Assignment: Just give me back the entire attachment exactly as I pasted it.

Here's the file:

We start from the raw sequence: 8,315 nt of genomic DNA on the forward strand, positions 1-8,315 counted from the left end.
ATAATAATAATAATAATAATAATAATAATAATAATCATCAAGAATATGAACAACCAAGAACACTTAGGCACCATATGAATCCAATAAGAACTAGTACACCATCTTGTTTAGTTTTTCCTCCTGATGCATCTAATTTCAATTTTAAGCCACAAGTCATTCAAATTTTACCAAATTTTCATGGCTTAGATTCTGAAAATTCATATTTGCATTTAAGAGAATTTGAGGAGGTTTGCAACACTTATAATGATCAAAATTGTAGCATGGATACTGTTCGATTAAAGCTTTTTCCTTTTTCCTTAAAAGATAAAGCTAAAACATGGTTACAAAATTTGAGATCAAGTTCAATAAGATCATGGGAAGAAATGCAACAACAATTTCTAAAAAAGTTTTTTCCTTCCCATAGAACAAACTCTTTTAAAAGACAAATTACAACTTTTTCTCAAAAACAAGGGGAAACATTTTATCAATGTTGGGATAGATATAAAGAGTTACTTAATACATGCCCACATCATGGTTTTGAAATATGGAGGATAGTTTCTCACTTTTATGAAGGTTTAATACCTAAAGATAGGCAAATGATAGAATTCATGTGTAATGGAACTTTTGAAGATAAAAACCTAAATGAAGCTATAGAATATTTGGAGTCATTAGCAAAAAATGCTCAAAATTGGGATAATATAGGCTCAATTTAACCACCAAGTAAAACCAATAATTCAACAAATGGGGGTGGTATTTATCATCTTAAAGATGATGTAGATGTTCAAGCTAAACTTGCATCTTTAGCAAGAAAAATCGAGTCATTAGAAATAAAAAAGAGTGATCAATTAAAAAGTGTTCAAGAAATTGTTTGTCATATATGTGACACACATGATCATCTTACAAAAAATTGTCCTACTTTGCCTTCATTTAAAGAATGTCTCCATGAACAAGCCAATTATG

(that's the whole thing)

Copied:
We start from the raw sequence: 8,315 nt of genomic DNA on the forward strand, positions 1-8,315 counted from the left end.
ATAATAATAATAATAATAATAATAATAATAATAATCATCAAGAATATGAACAACCAAGAACACTTAGGCACCATATGAATCCAATAAGAACTAGTACACCATCTTGTTTAGTTTTTCCTCCTGATGCATCTAATTTCAATTTTAAGCCACAAGTCATTCAAATTTTACCAAATTTTCATGGCTTAGATTCTGAAAATTCATATTTGCATTTAAGAGAATTTGAGGAGGTTTGCAACACTTATAATGATCAAAATTGTAGCATGGATACTGTTCGATTAAAGCTTTTTCCTTTTTCCTTAAAAGATAAAGCTAAAACATGGTTACAAAATTTGAGATCAAGTTCAATAAGATCATGGGAAGAAATGCAACAACAATTTCTAAAAAAGTTTTTTCCTTCCCATAGAACAAACTCTTTTAAAAGACAAATTACAACTTTTTCTCAAAAACAAGGGGAAACATTTTATCAATGTTGGGATAGATATAAAGAGTTACTTAATACATGCCCACATCATGGTTTTGAAATATGGAGGATAGTTTCTCACTTTTATGAAGGTTTAATACCTAAAGATAGGCAAATGATAGAATTCATGTGTAATGGAACTTTTGAAGATAAAAACCTAAATGAAGCTATAGAATATTTGGAGTCATTAGCAAAAAATGCTCAAAATTGGGATAATATAGGCTCAATTTAACCACCAAGTAAAACCAATAATTCAACAAATGGGGGTGGTATTTATCATCTTAAAGATGATGTAGATGTTCAAGCTAAACTTGCATCTTTAGCAAGAAAAATCGAGTCATTAGAAATAAAAAAGAGTGATCAATTAAAAAGTGTTCAAGAAATTGTTTGTCATATATGTGACACACATGATCATCTTACAAAAAATTGTCCTACTTTGCCTTCATTTAAAGAATGTCTCCATGAACAAGCCAATTATG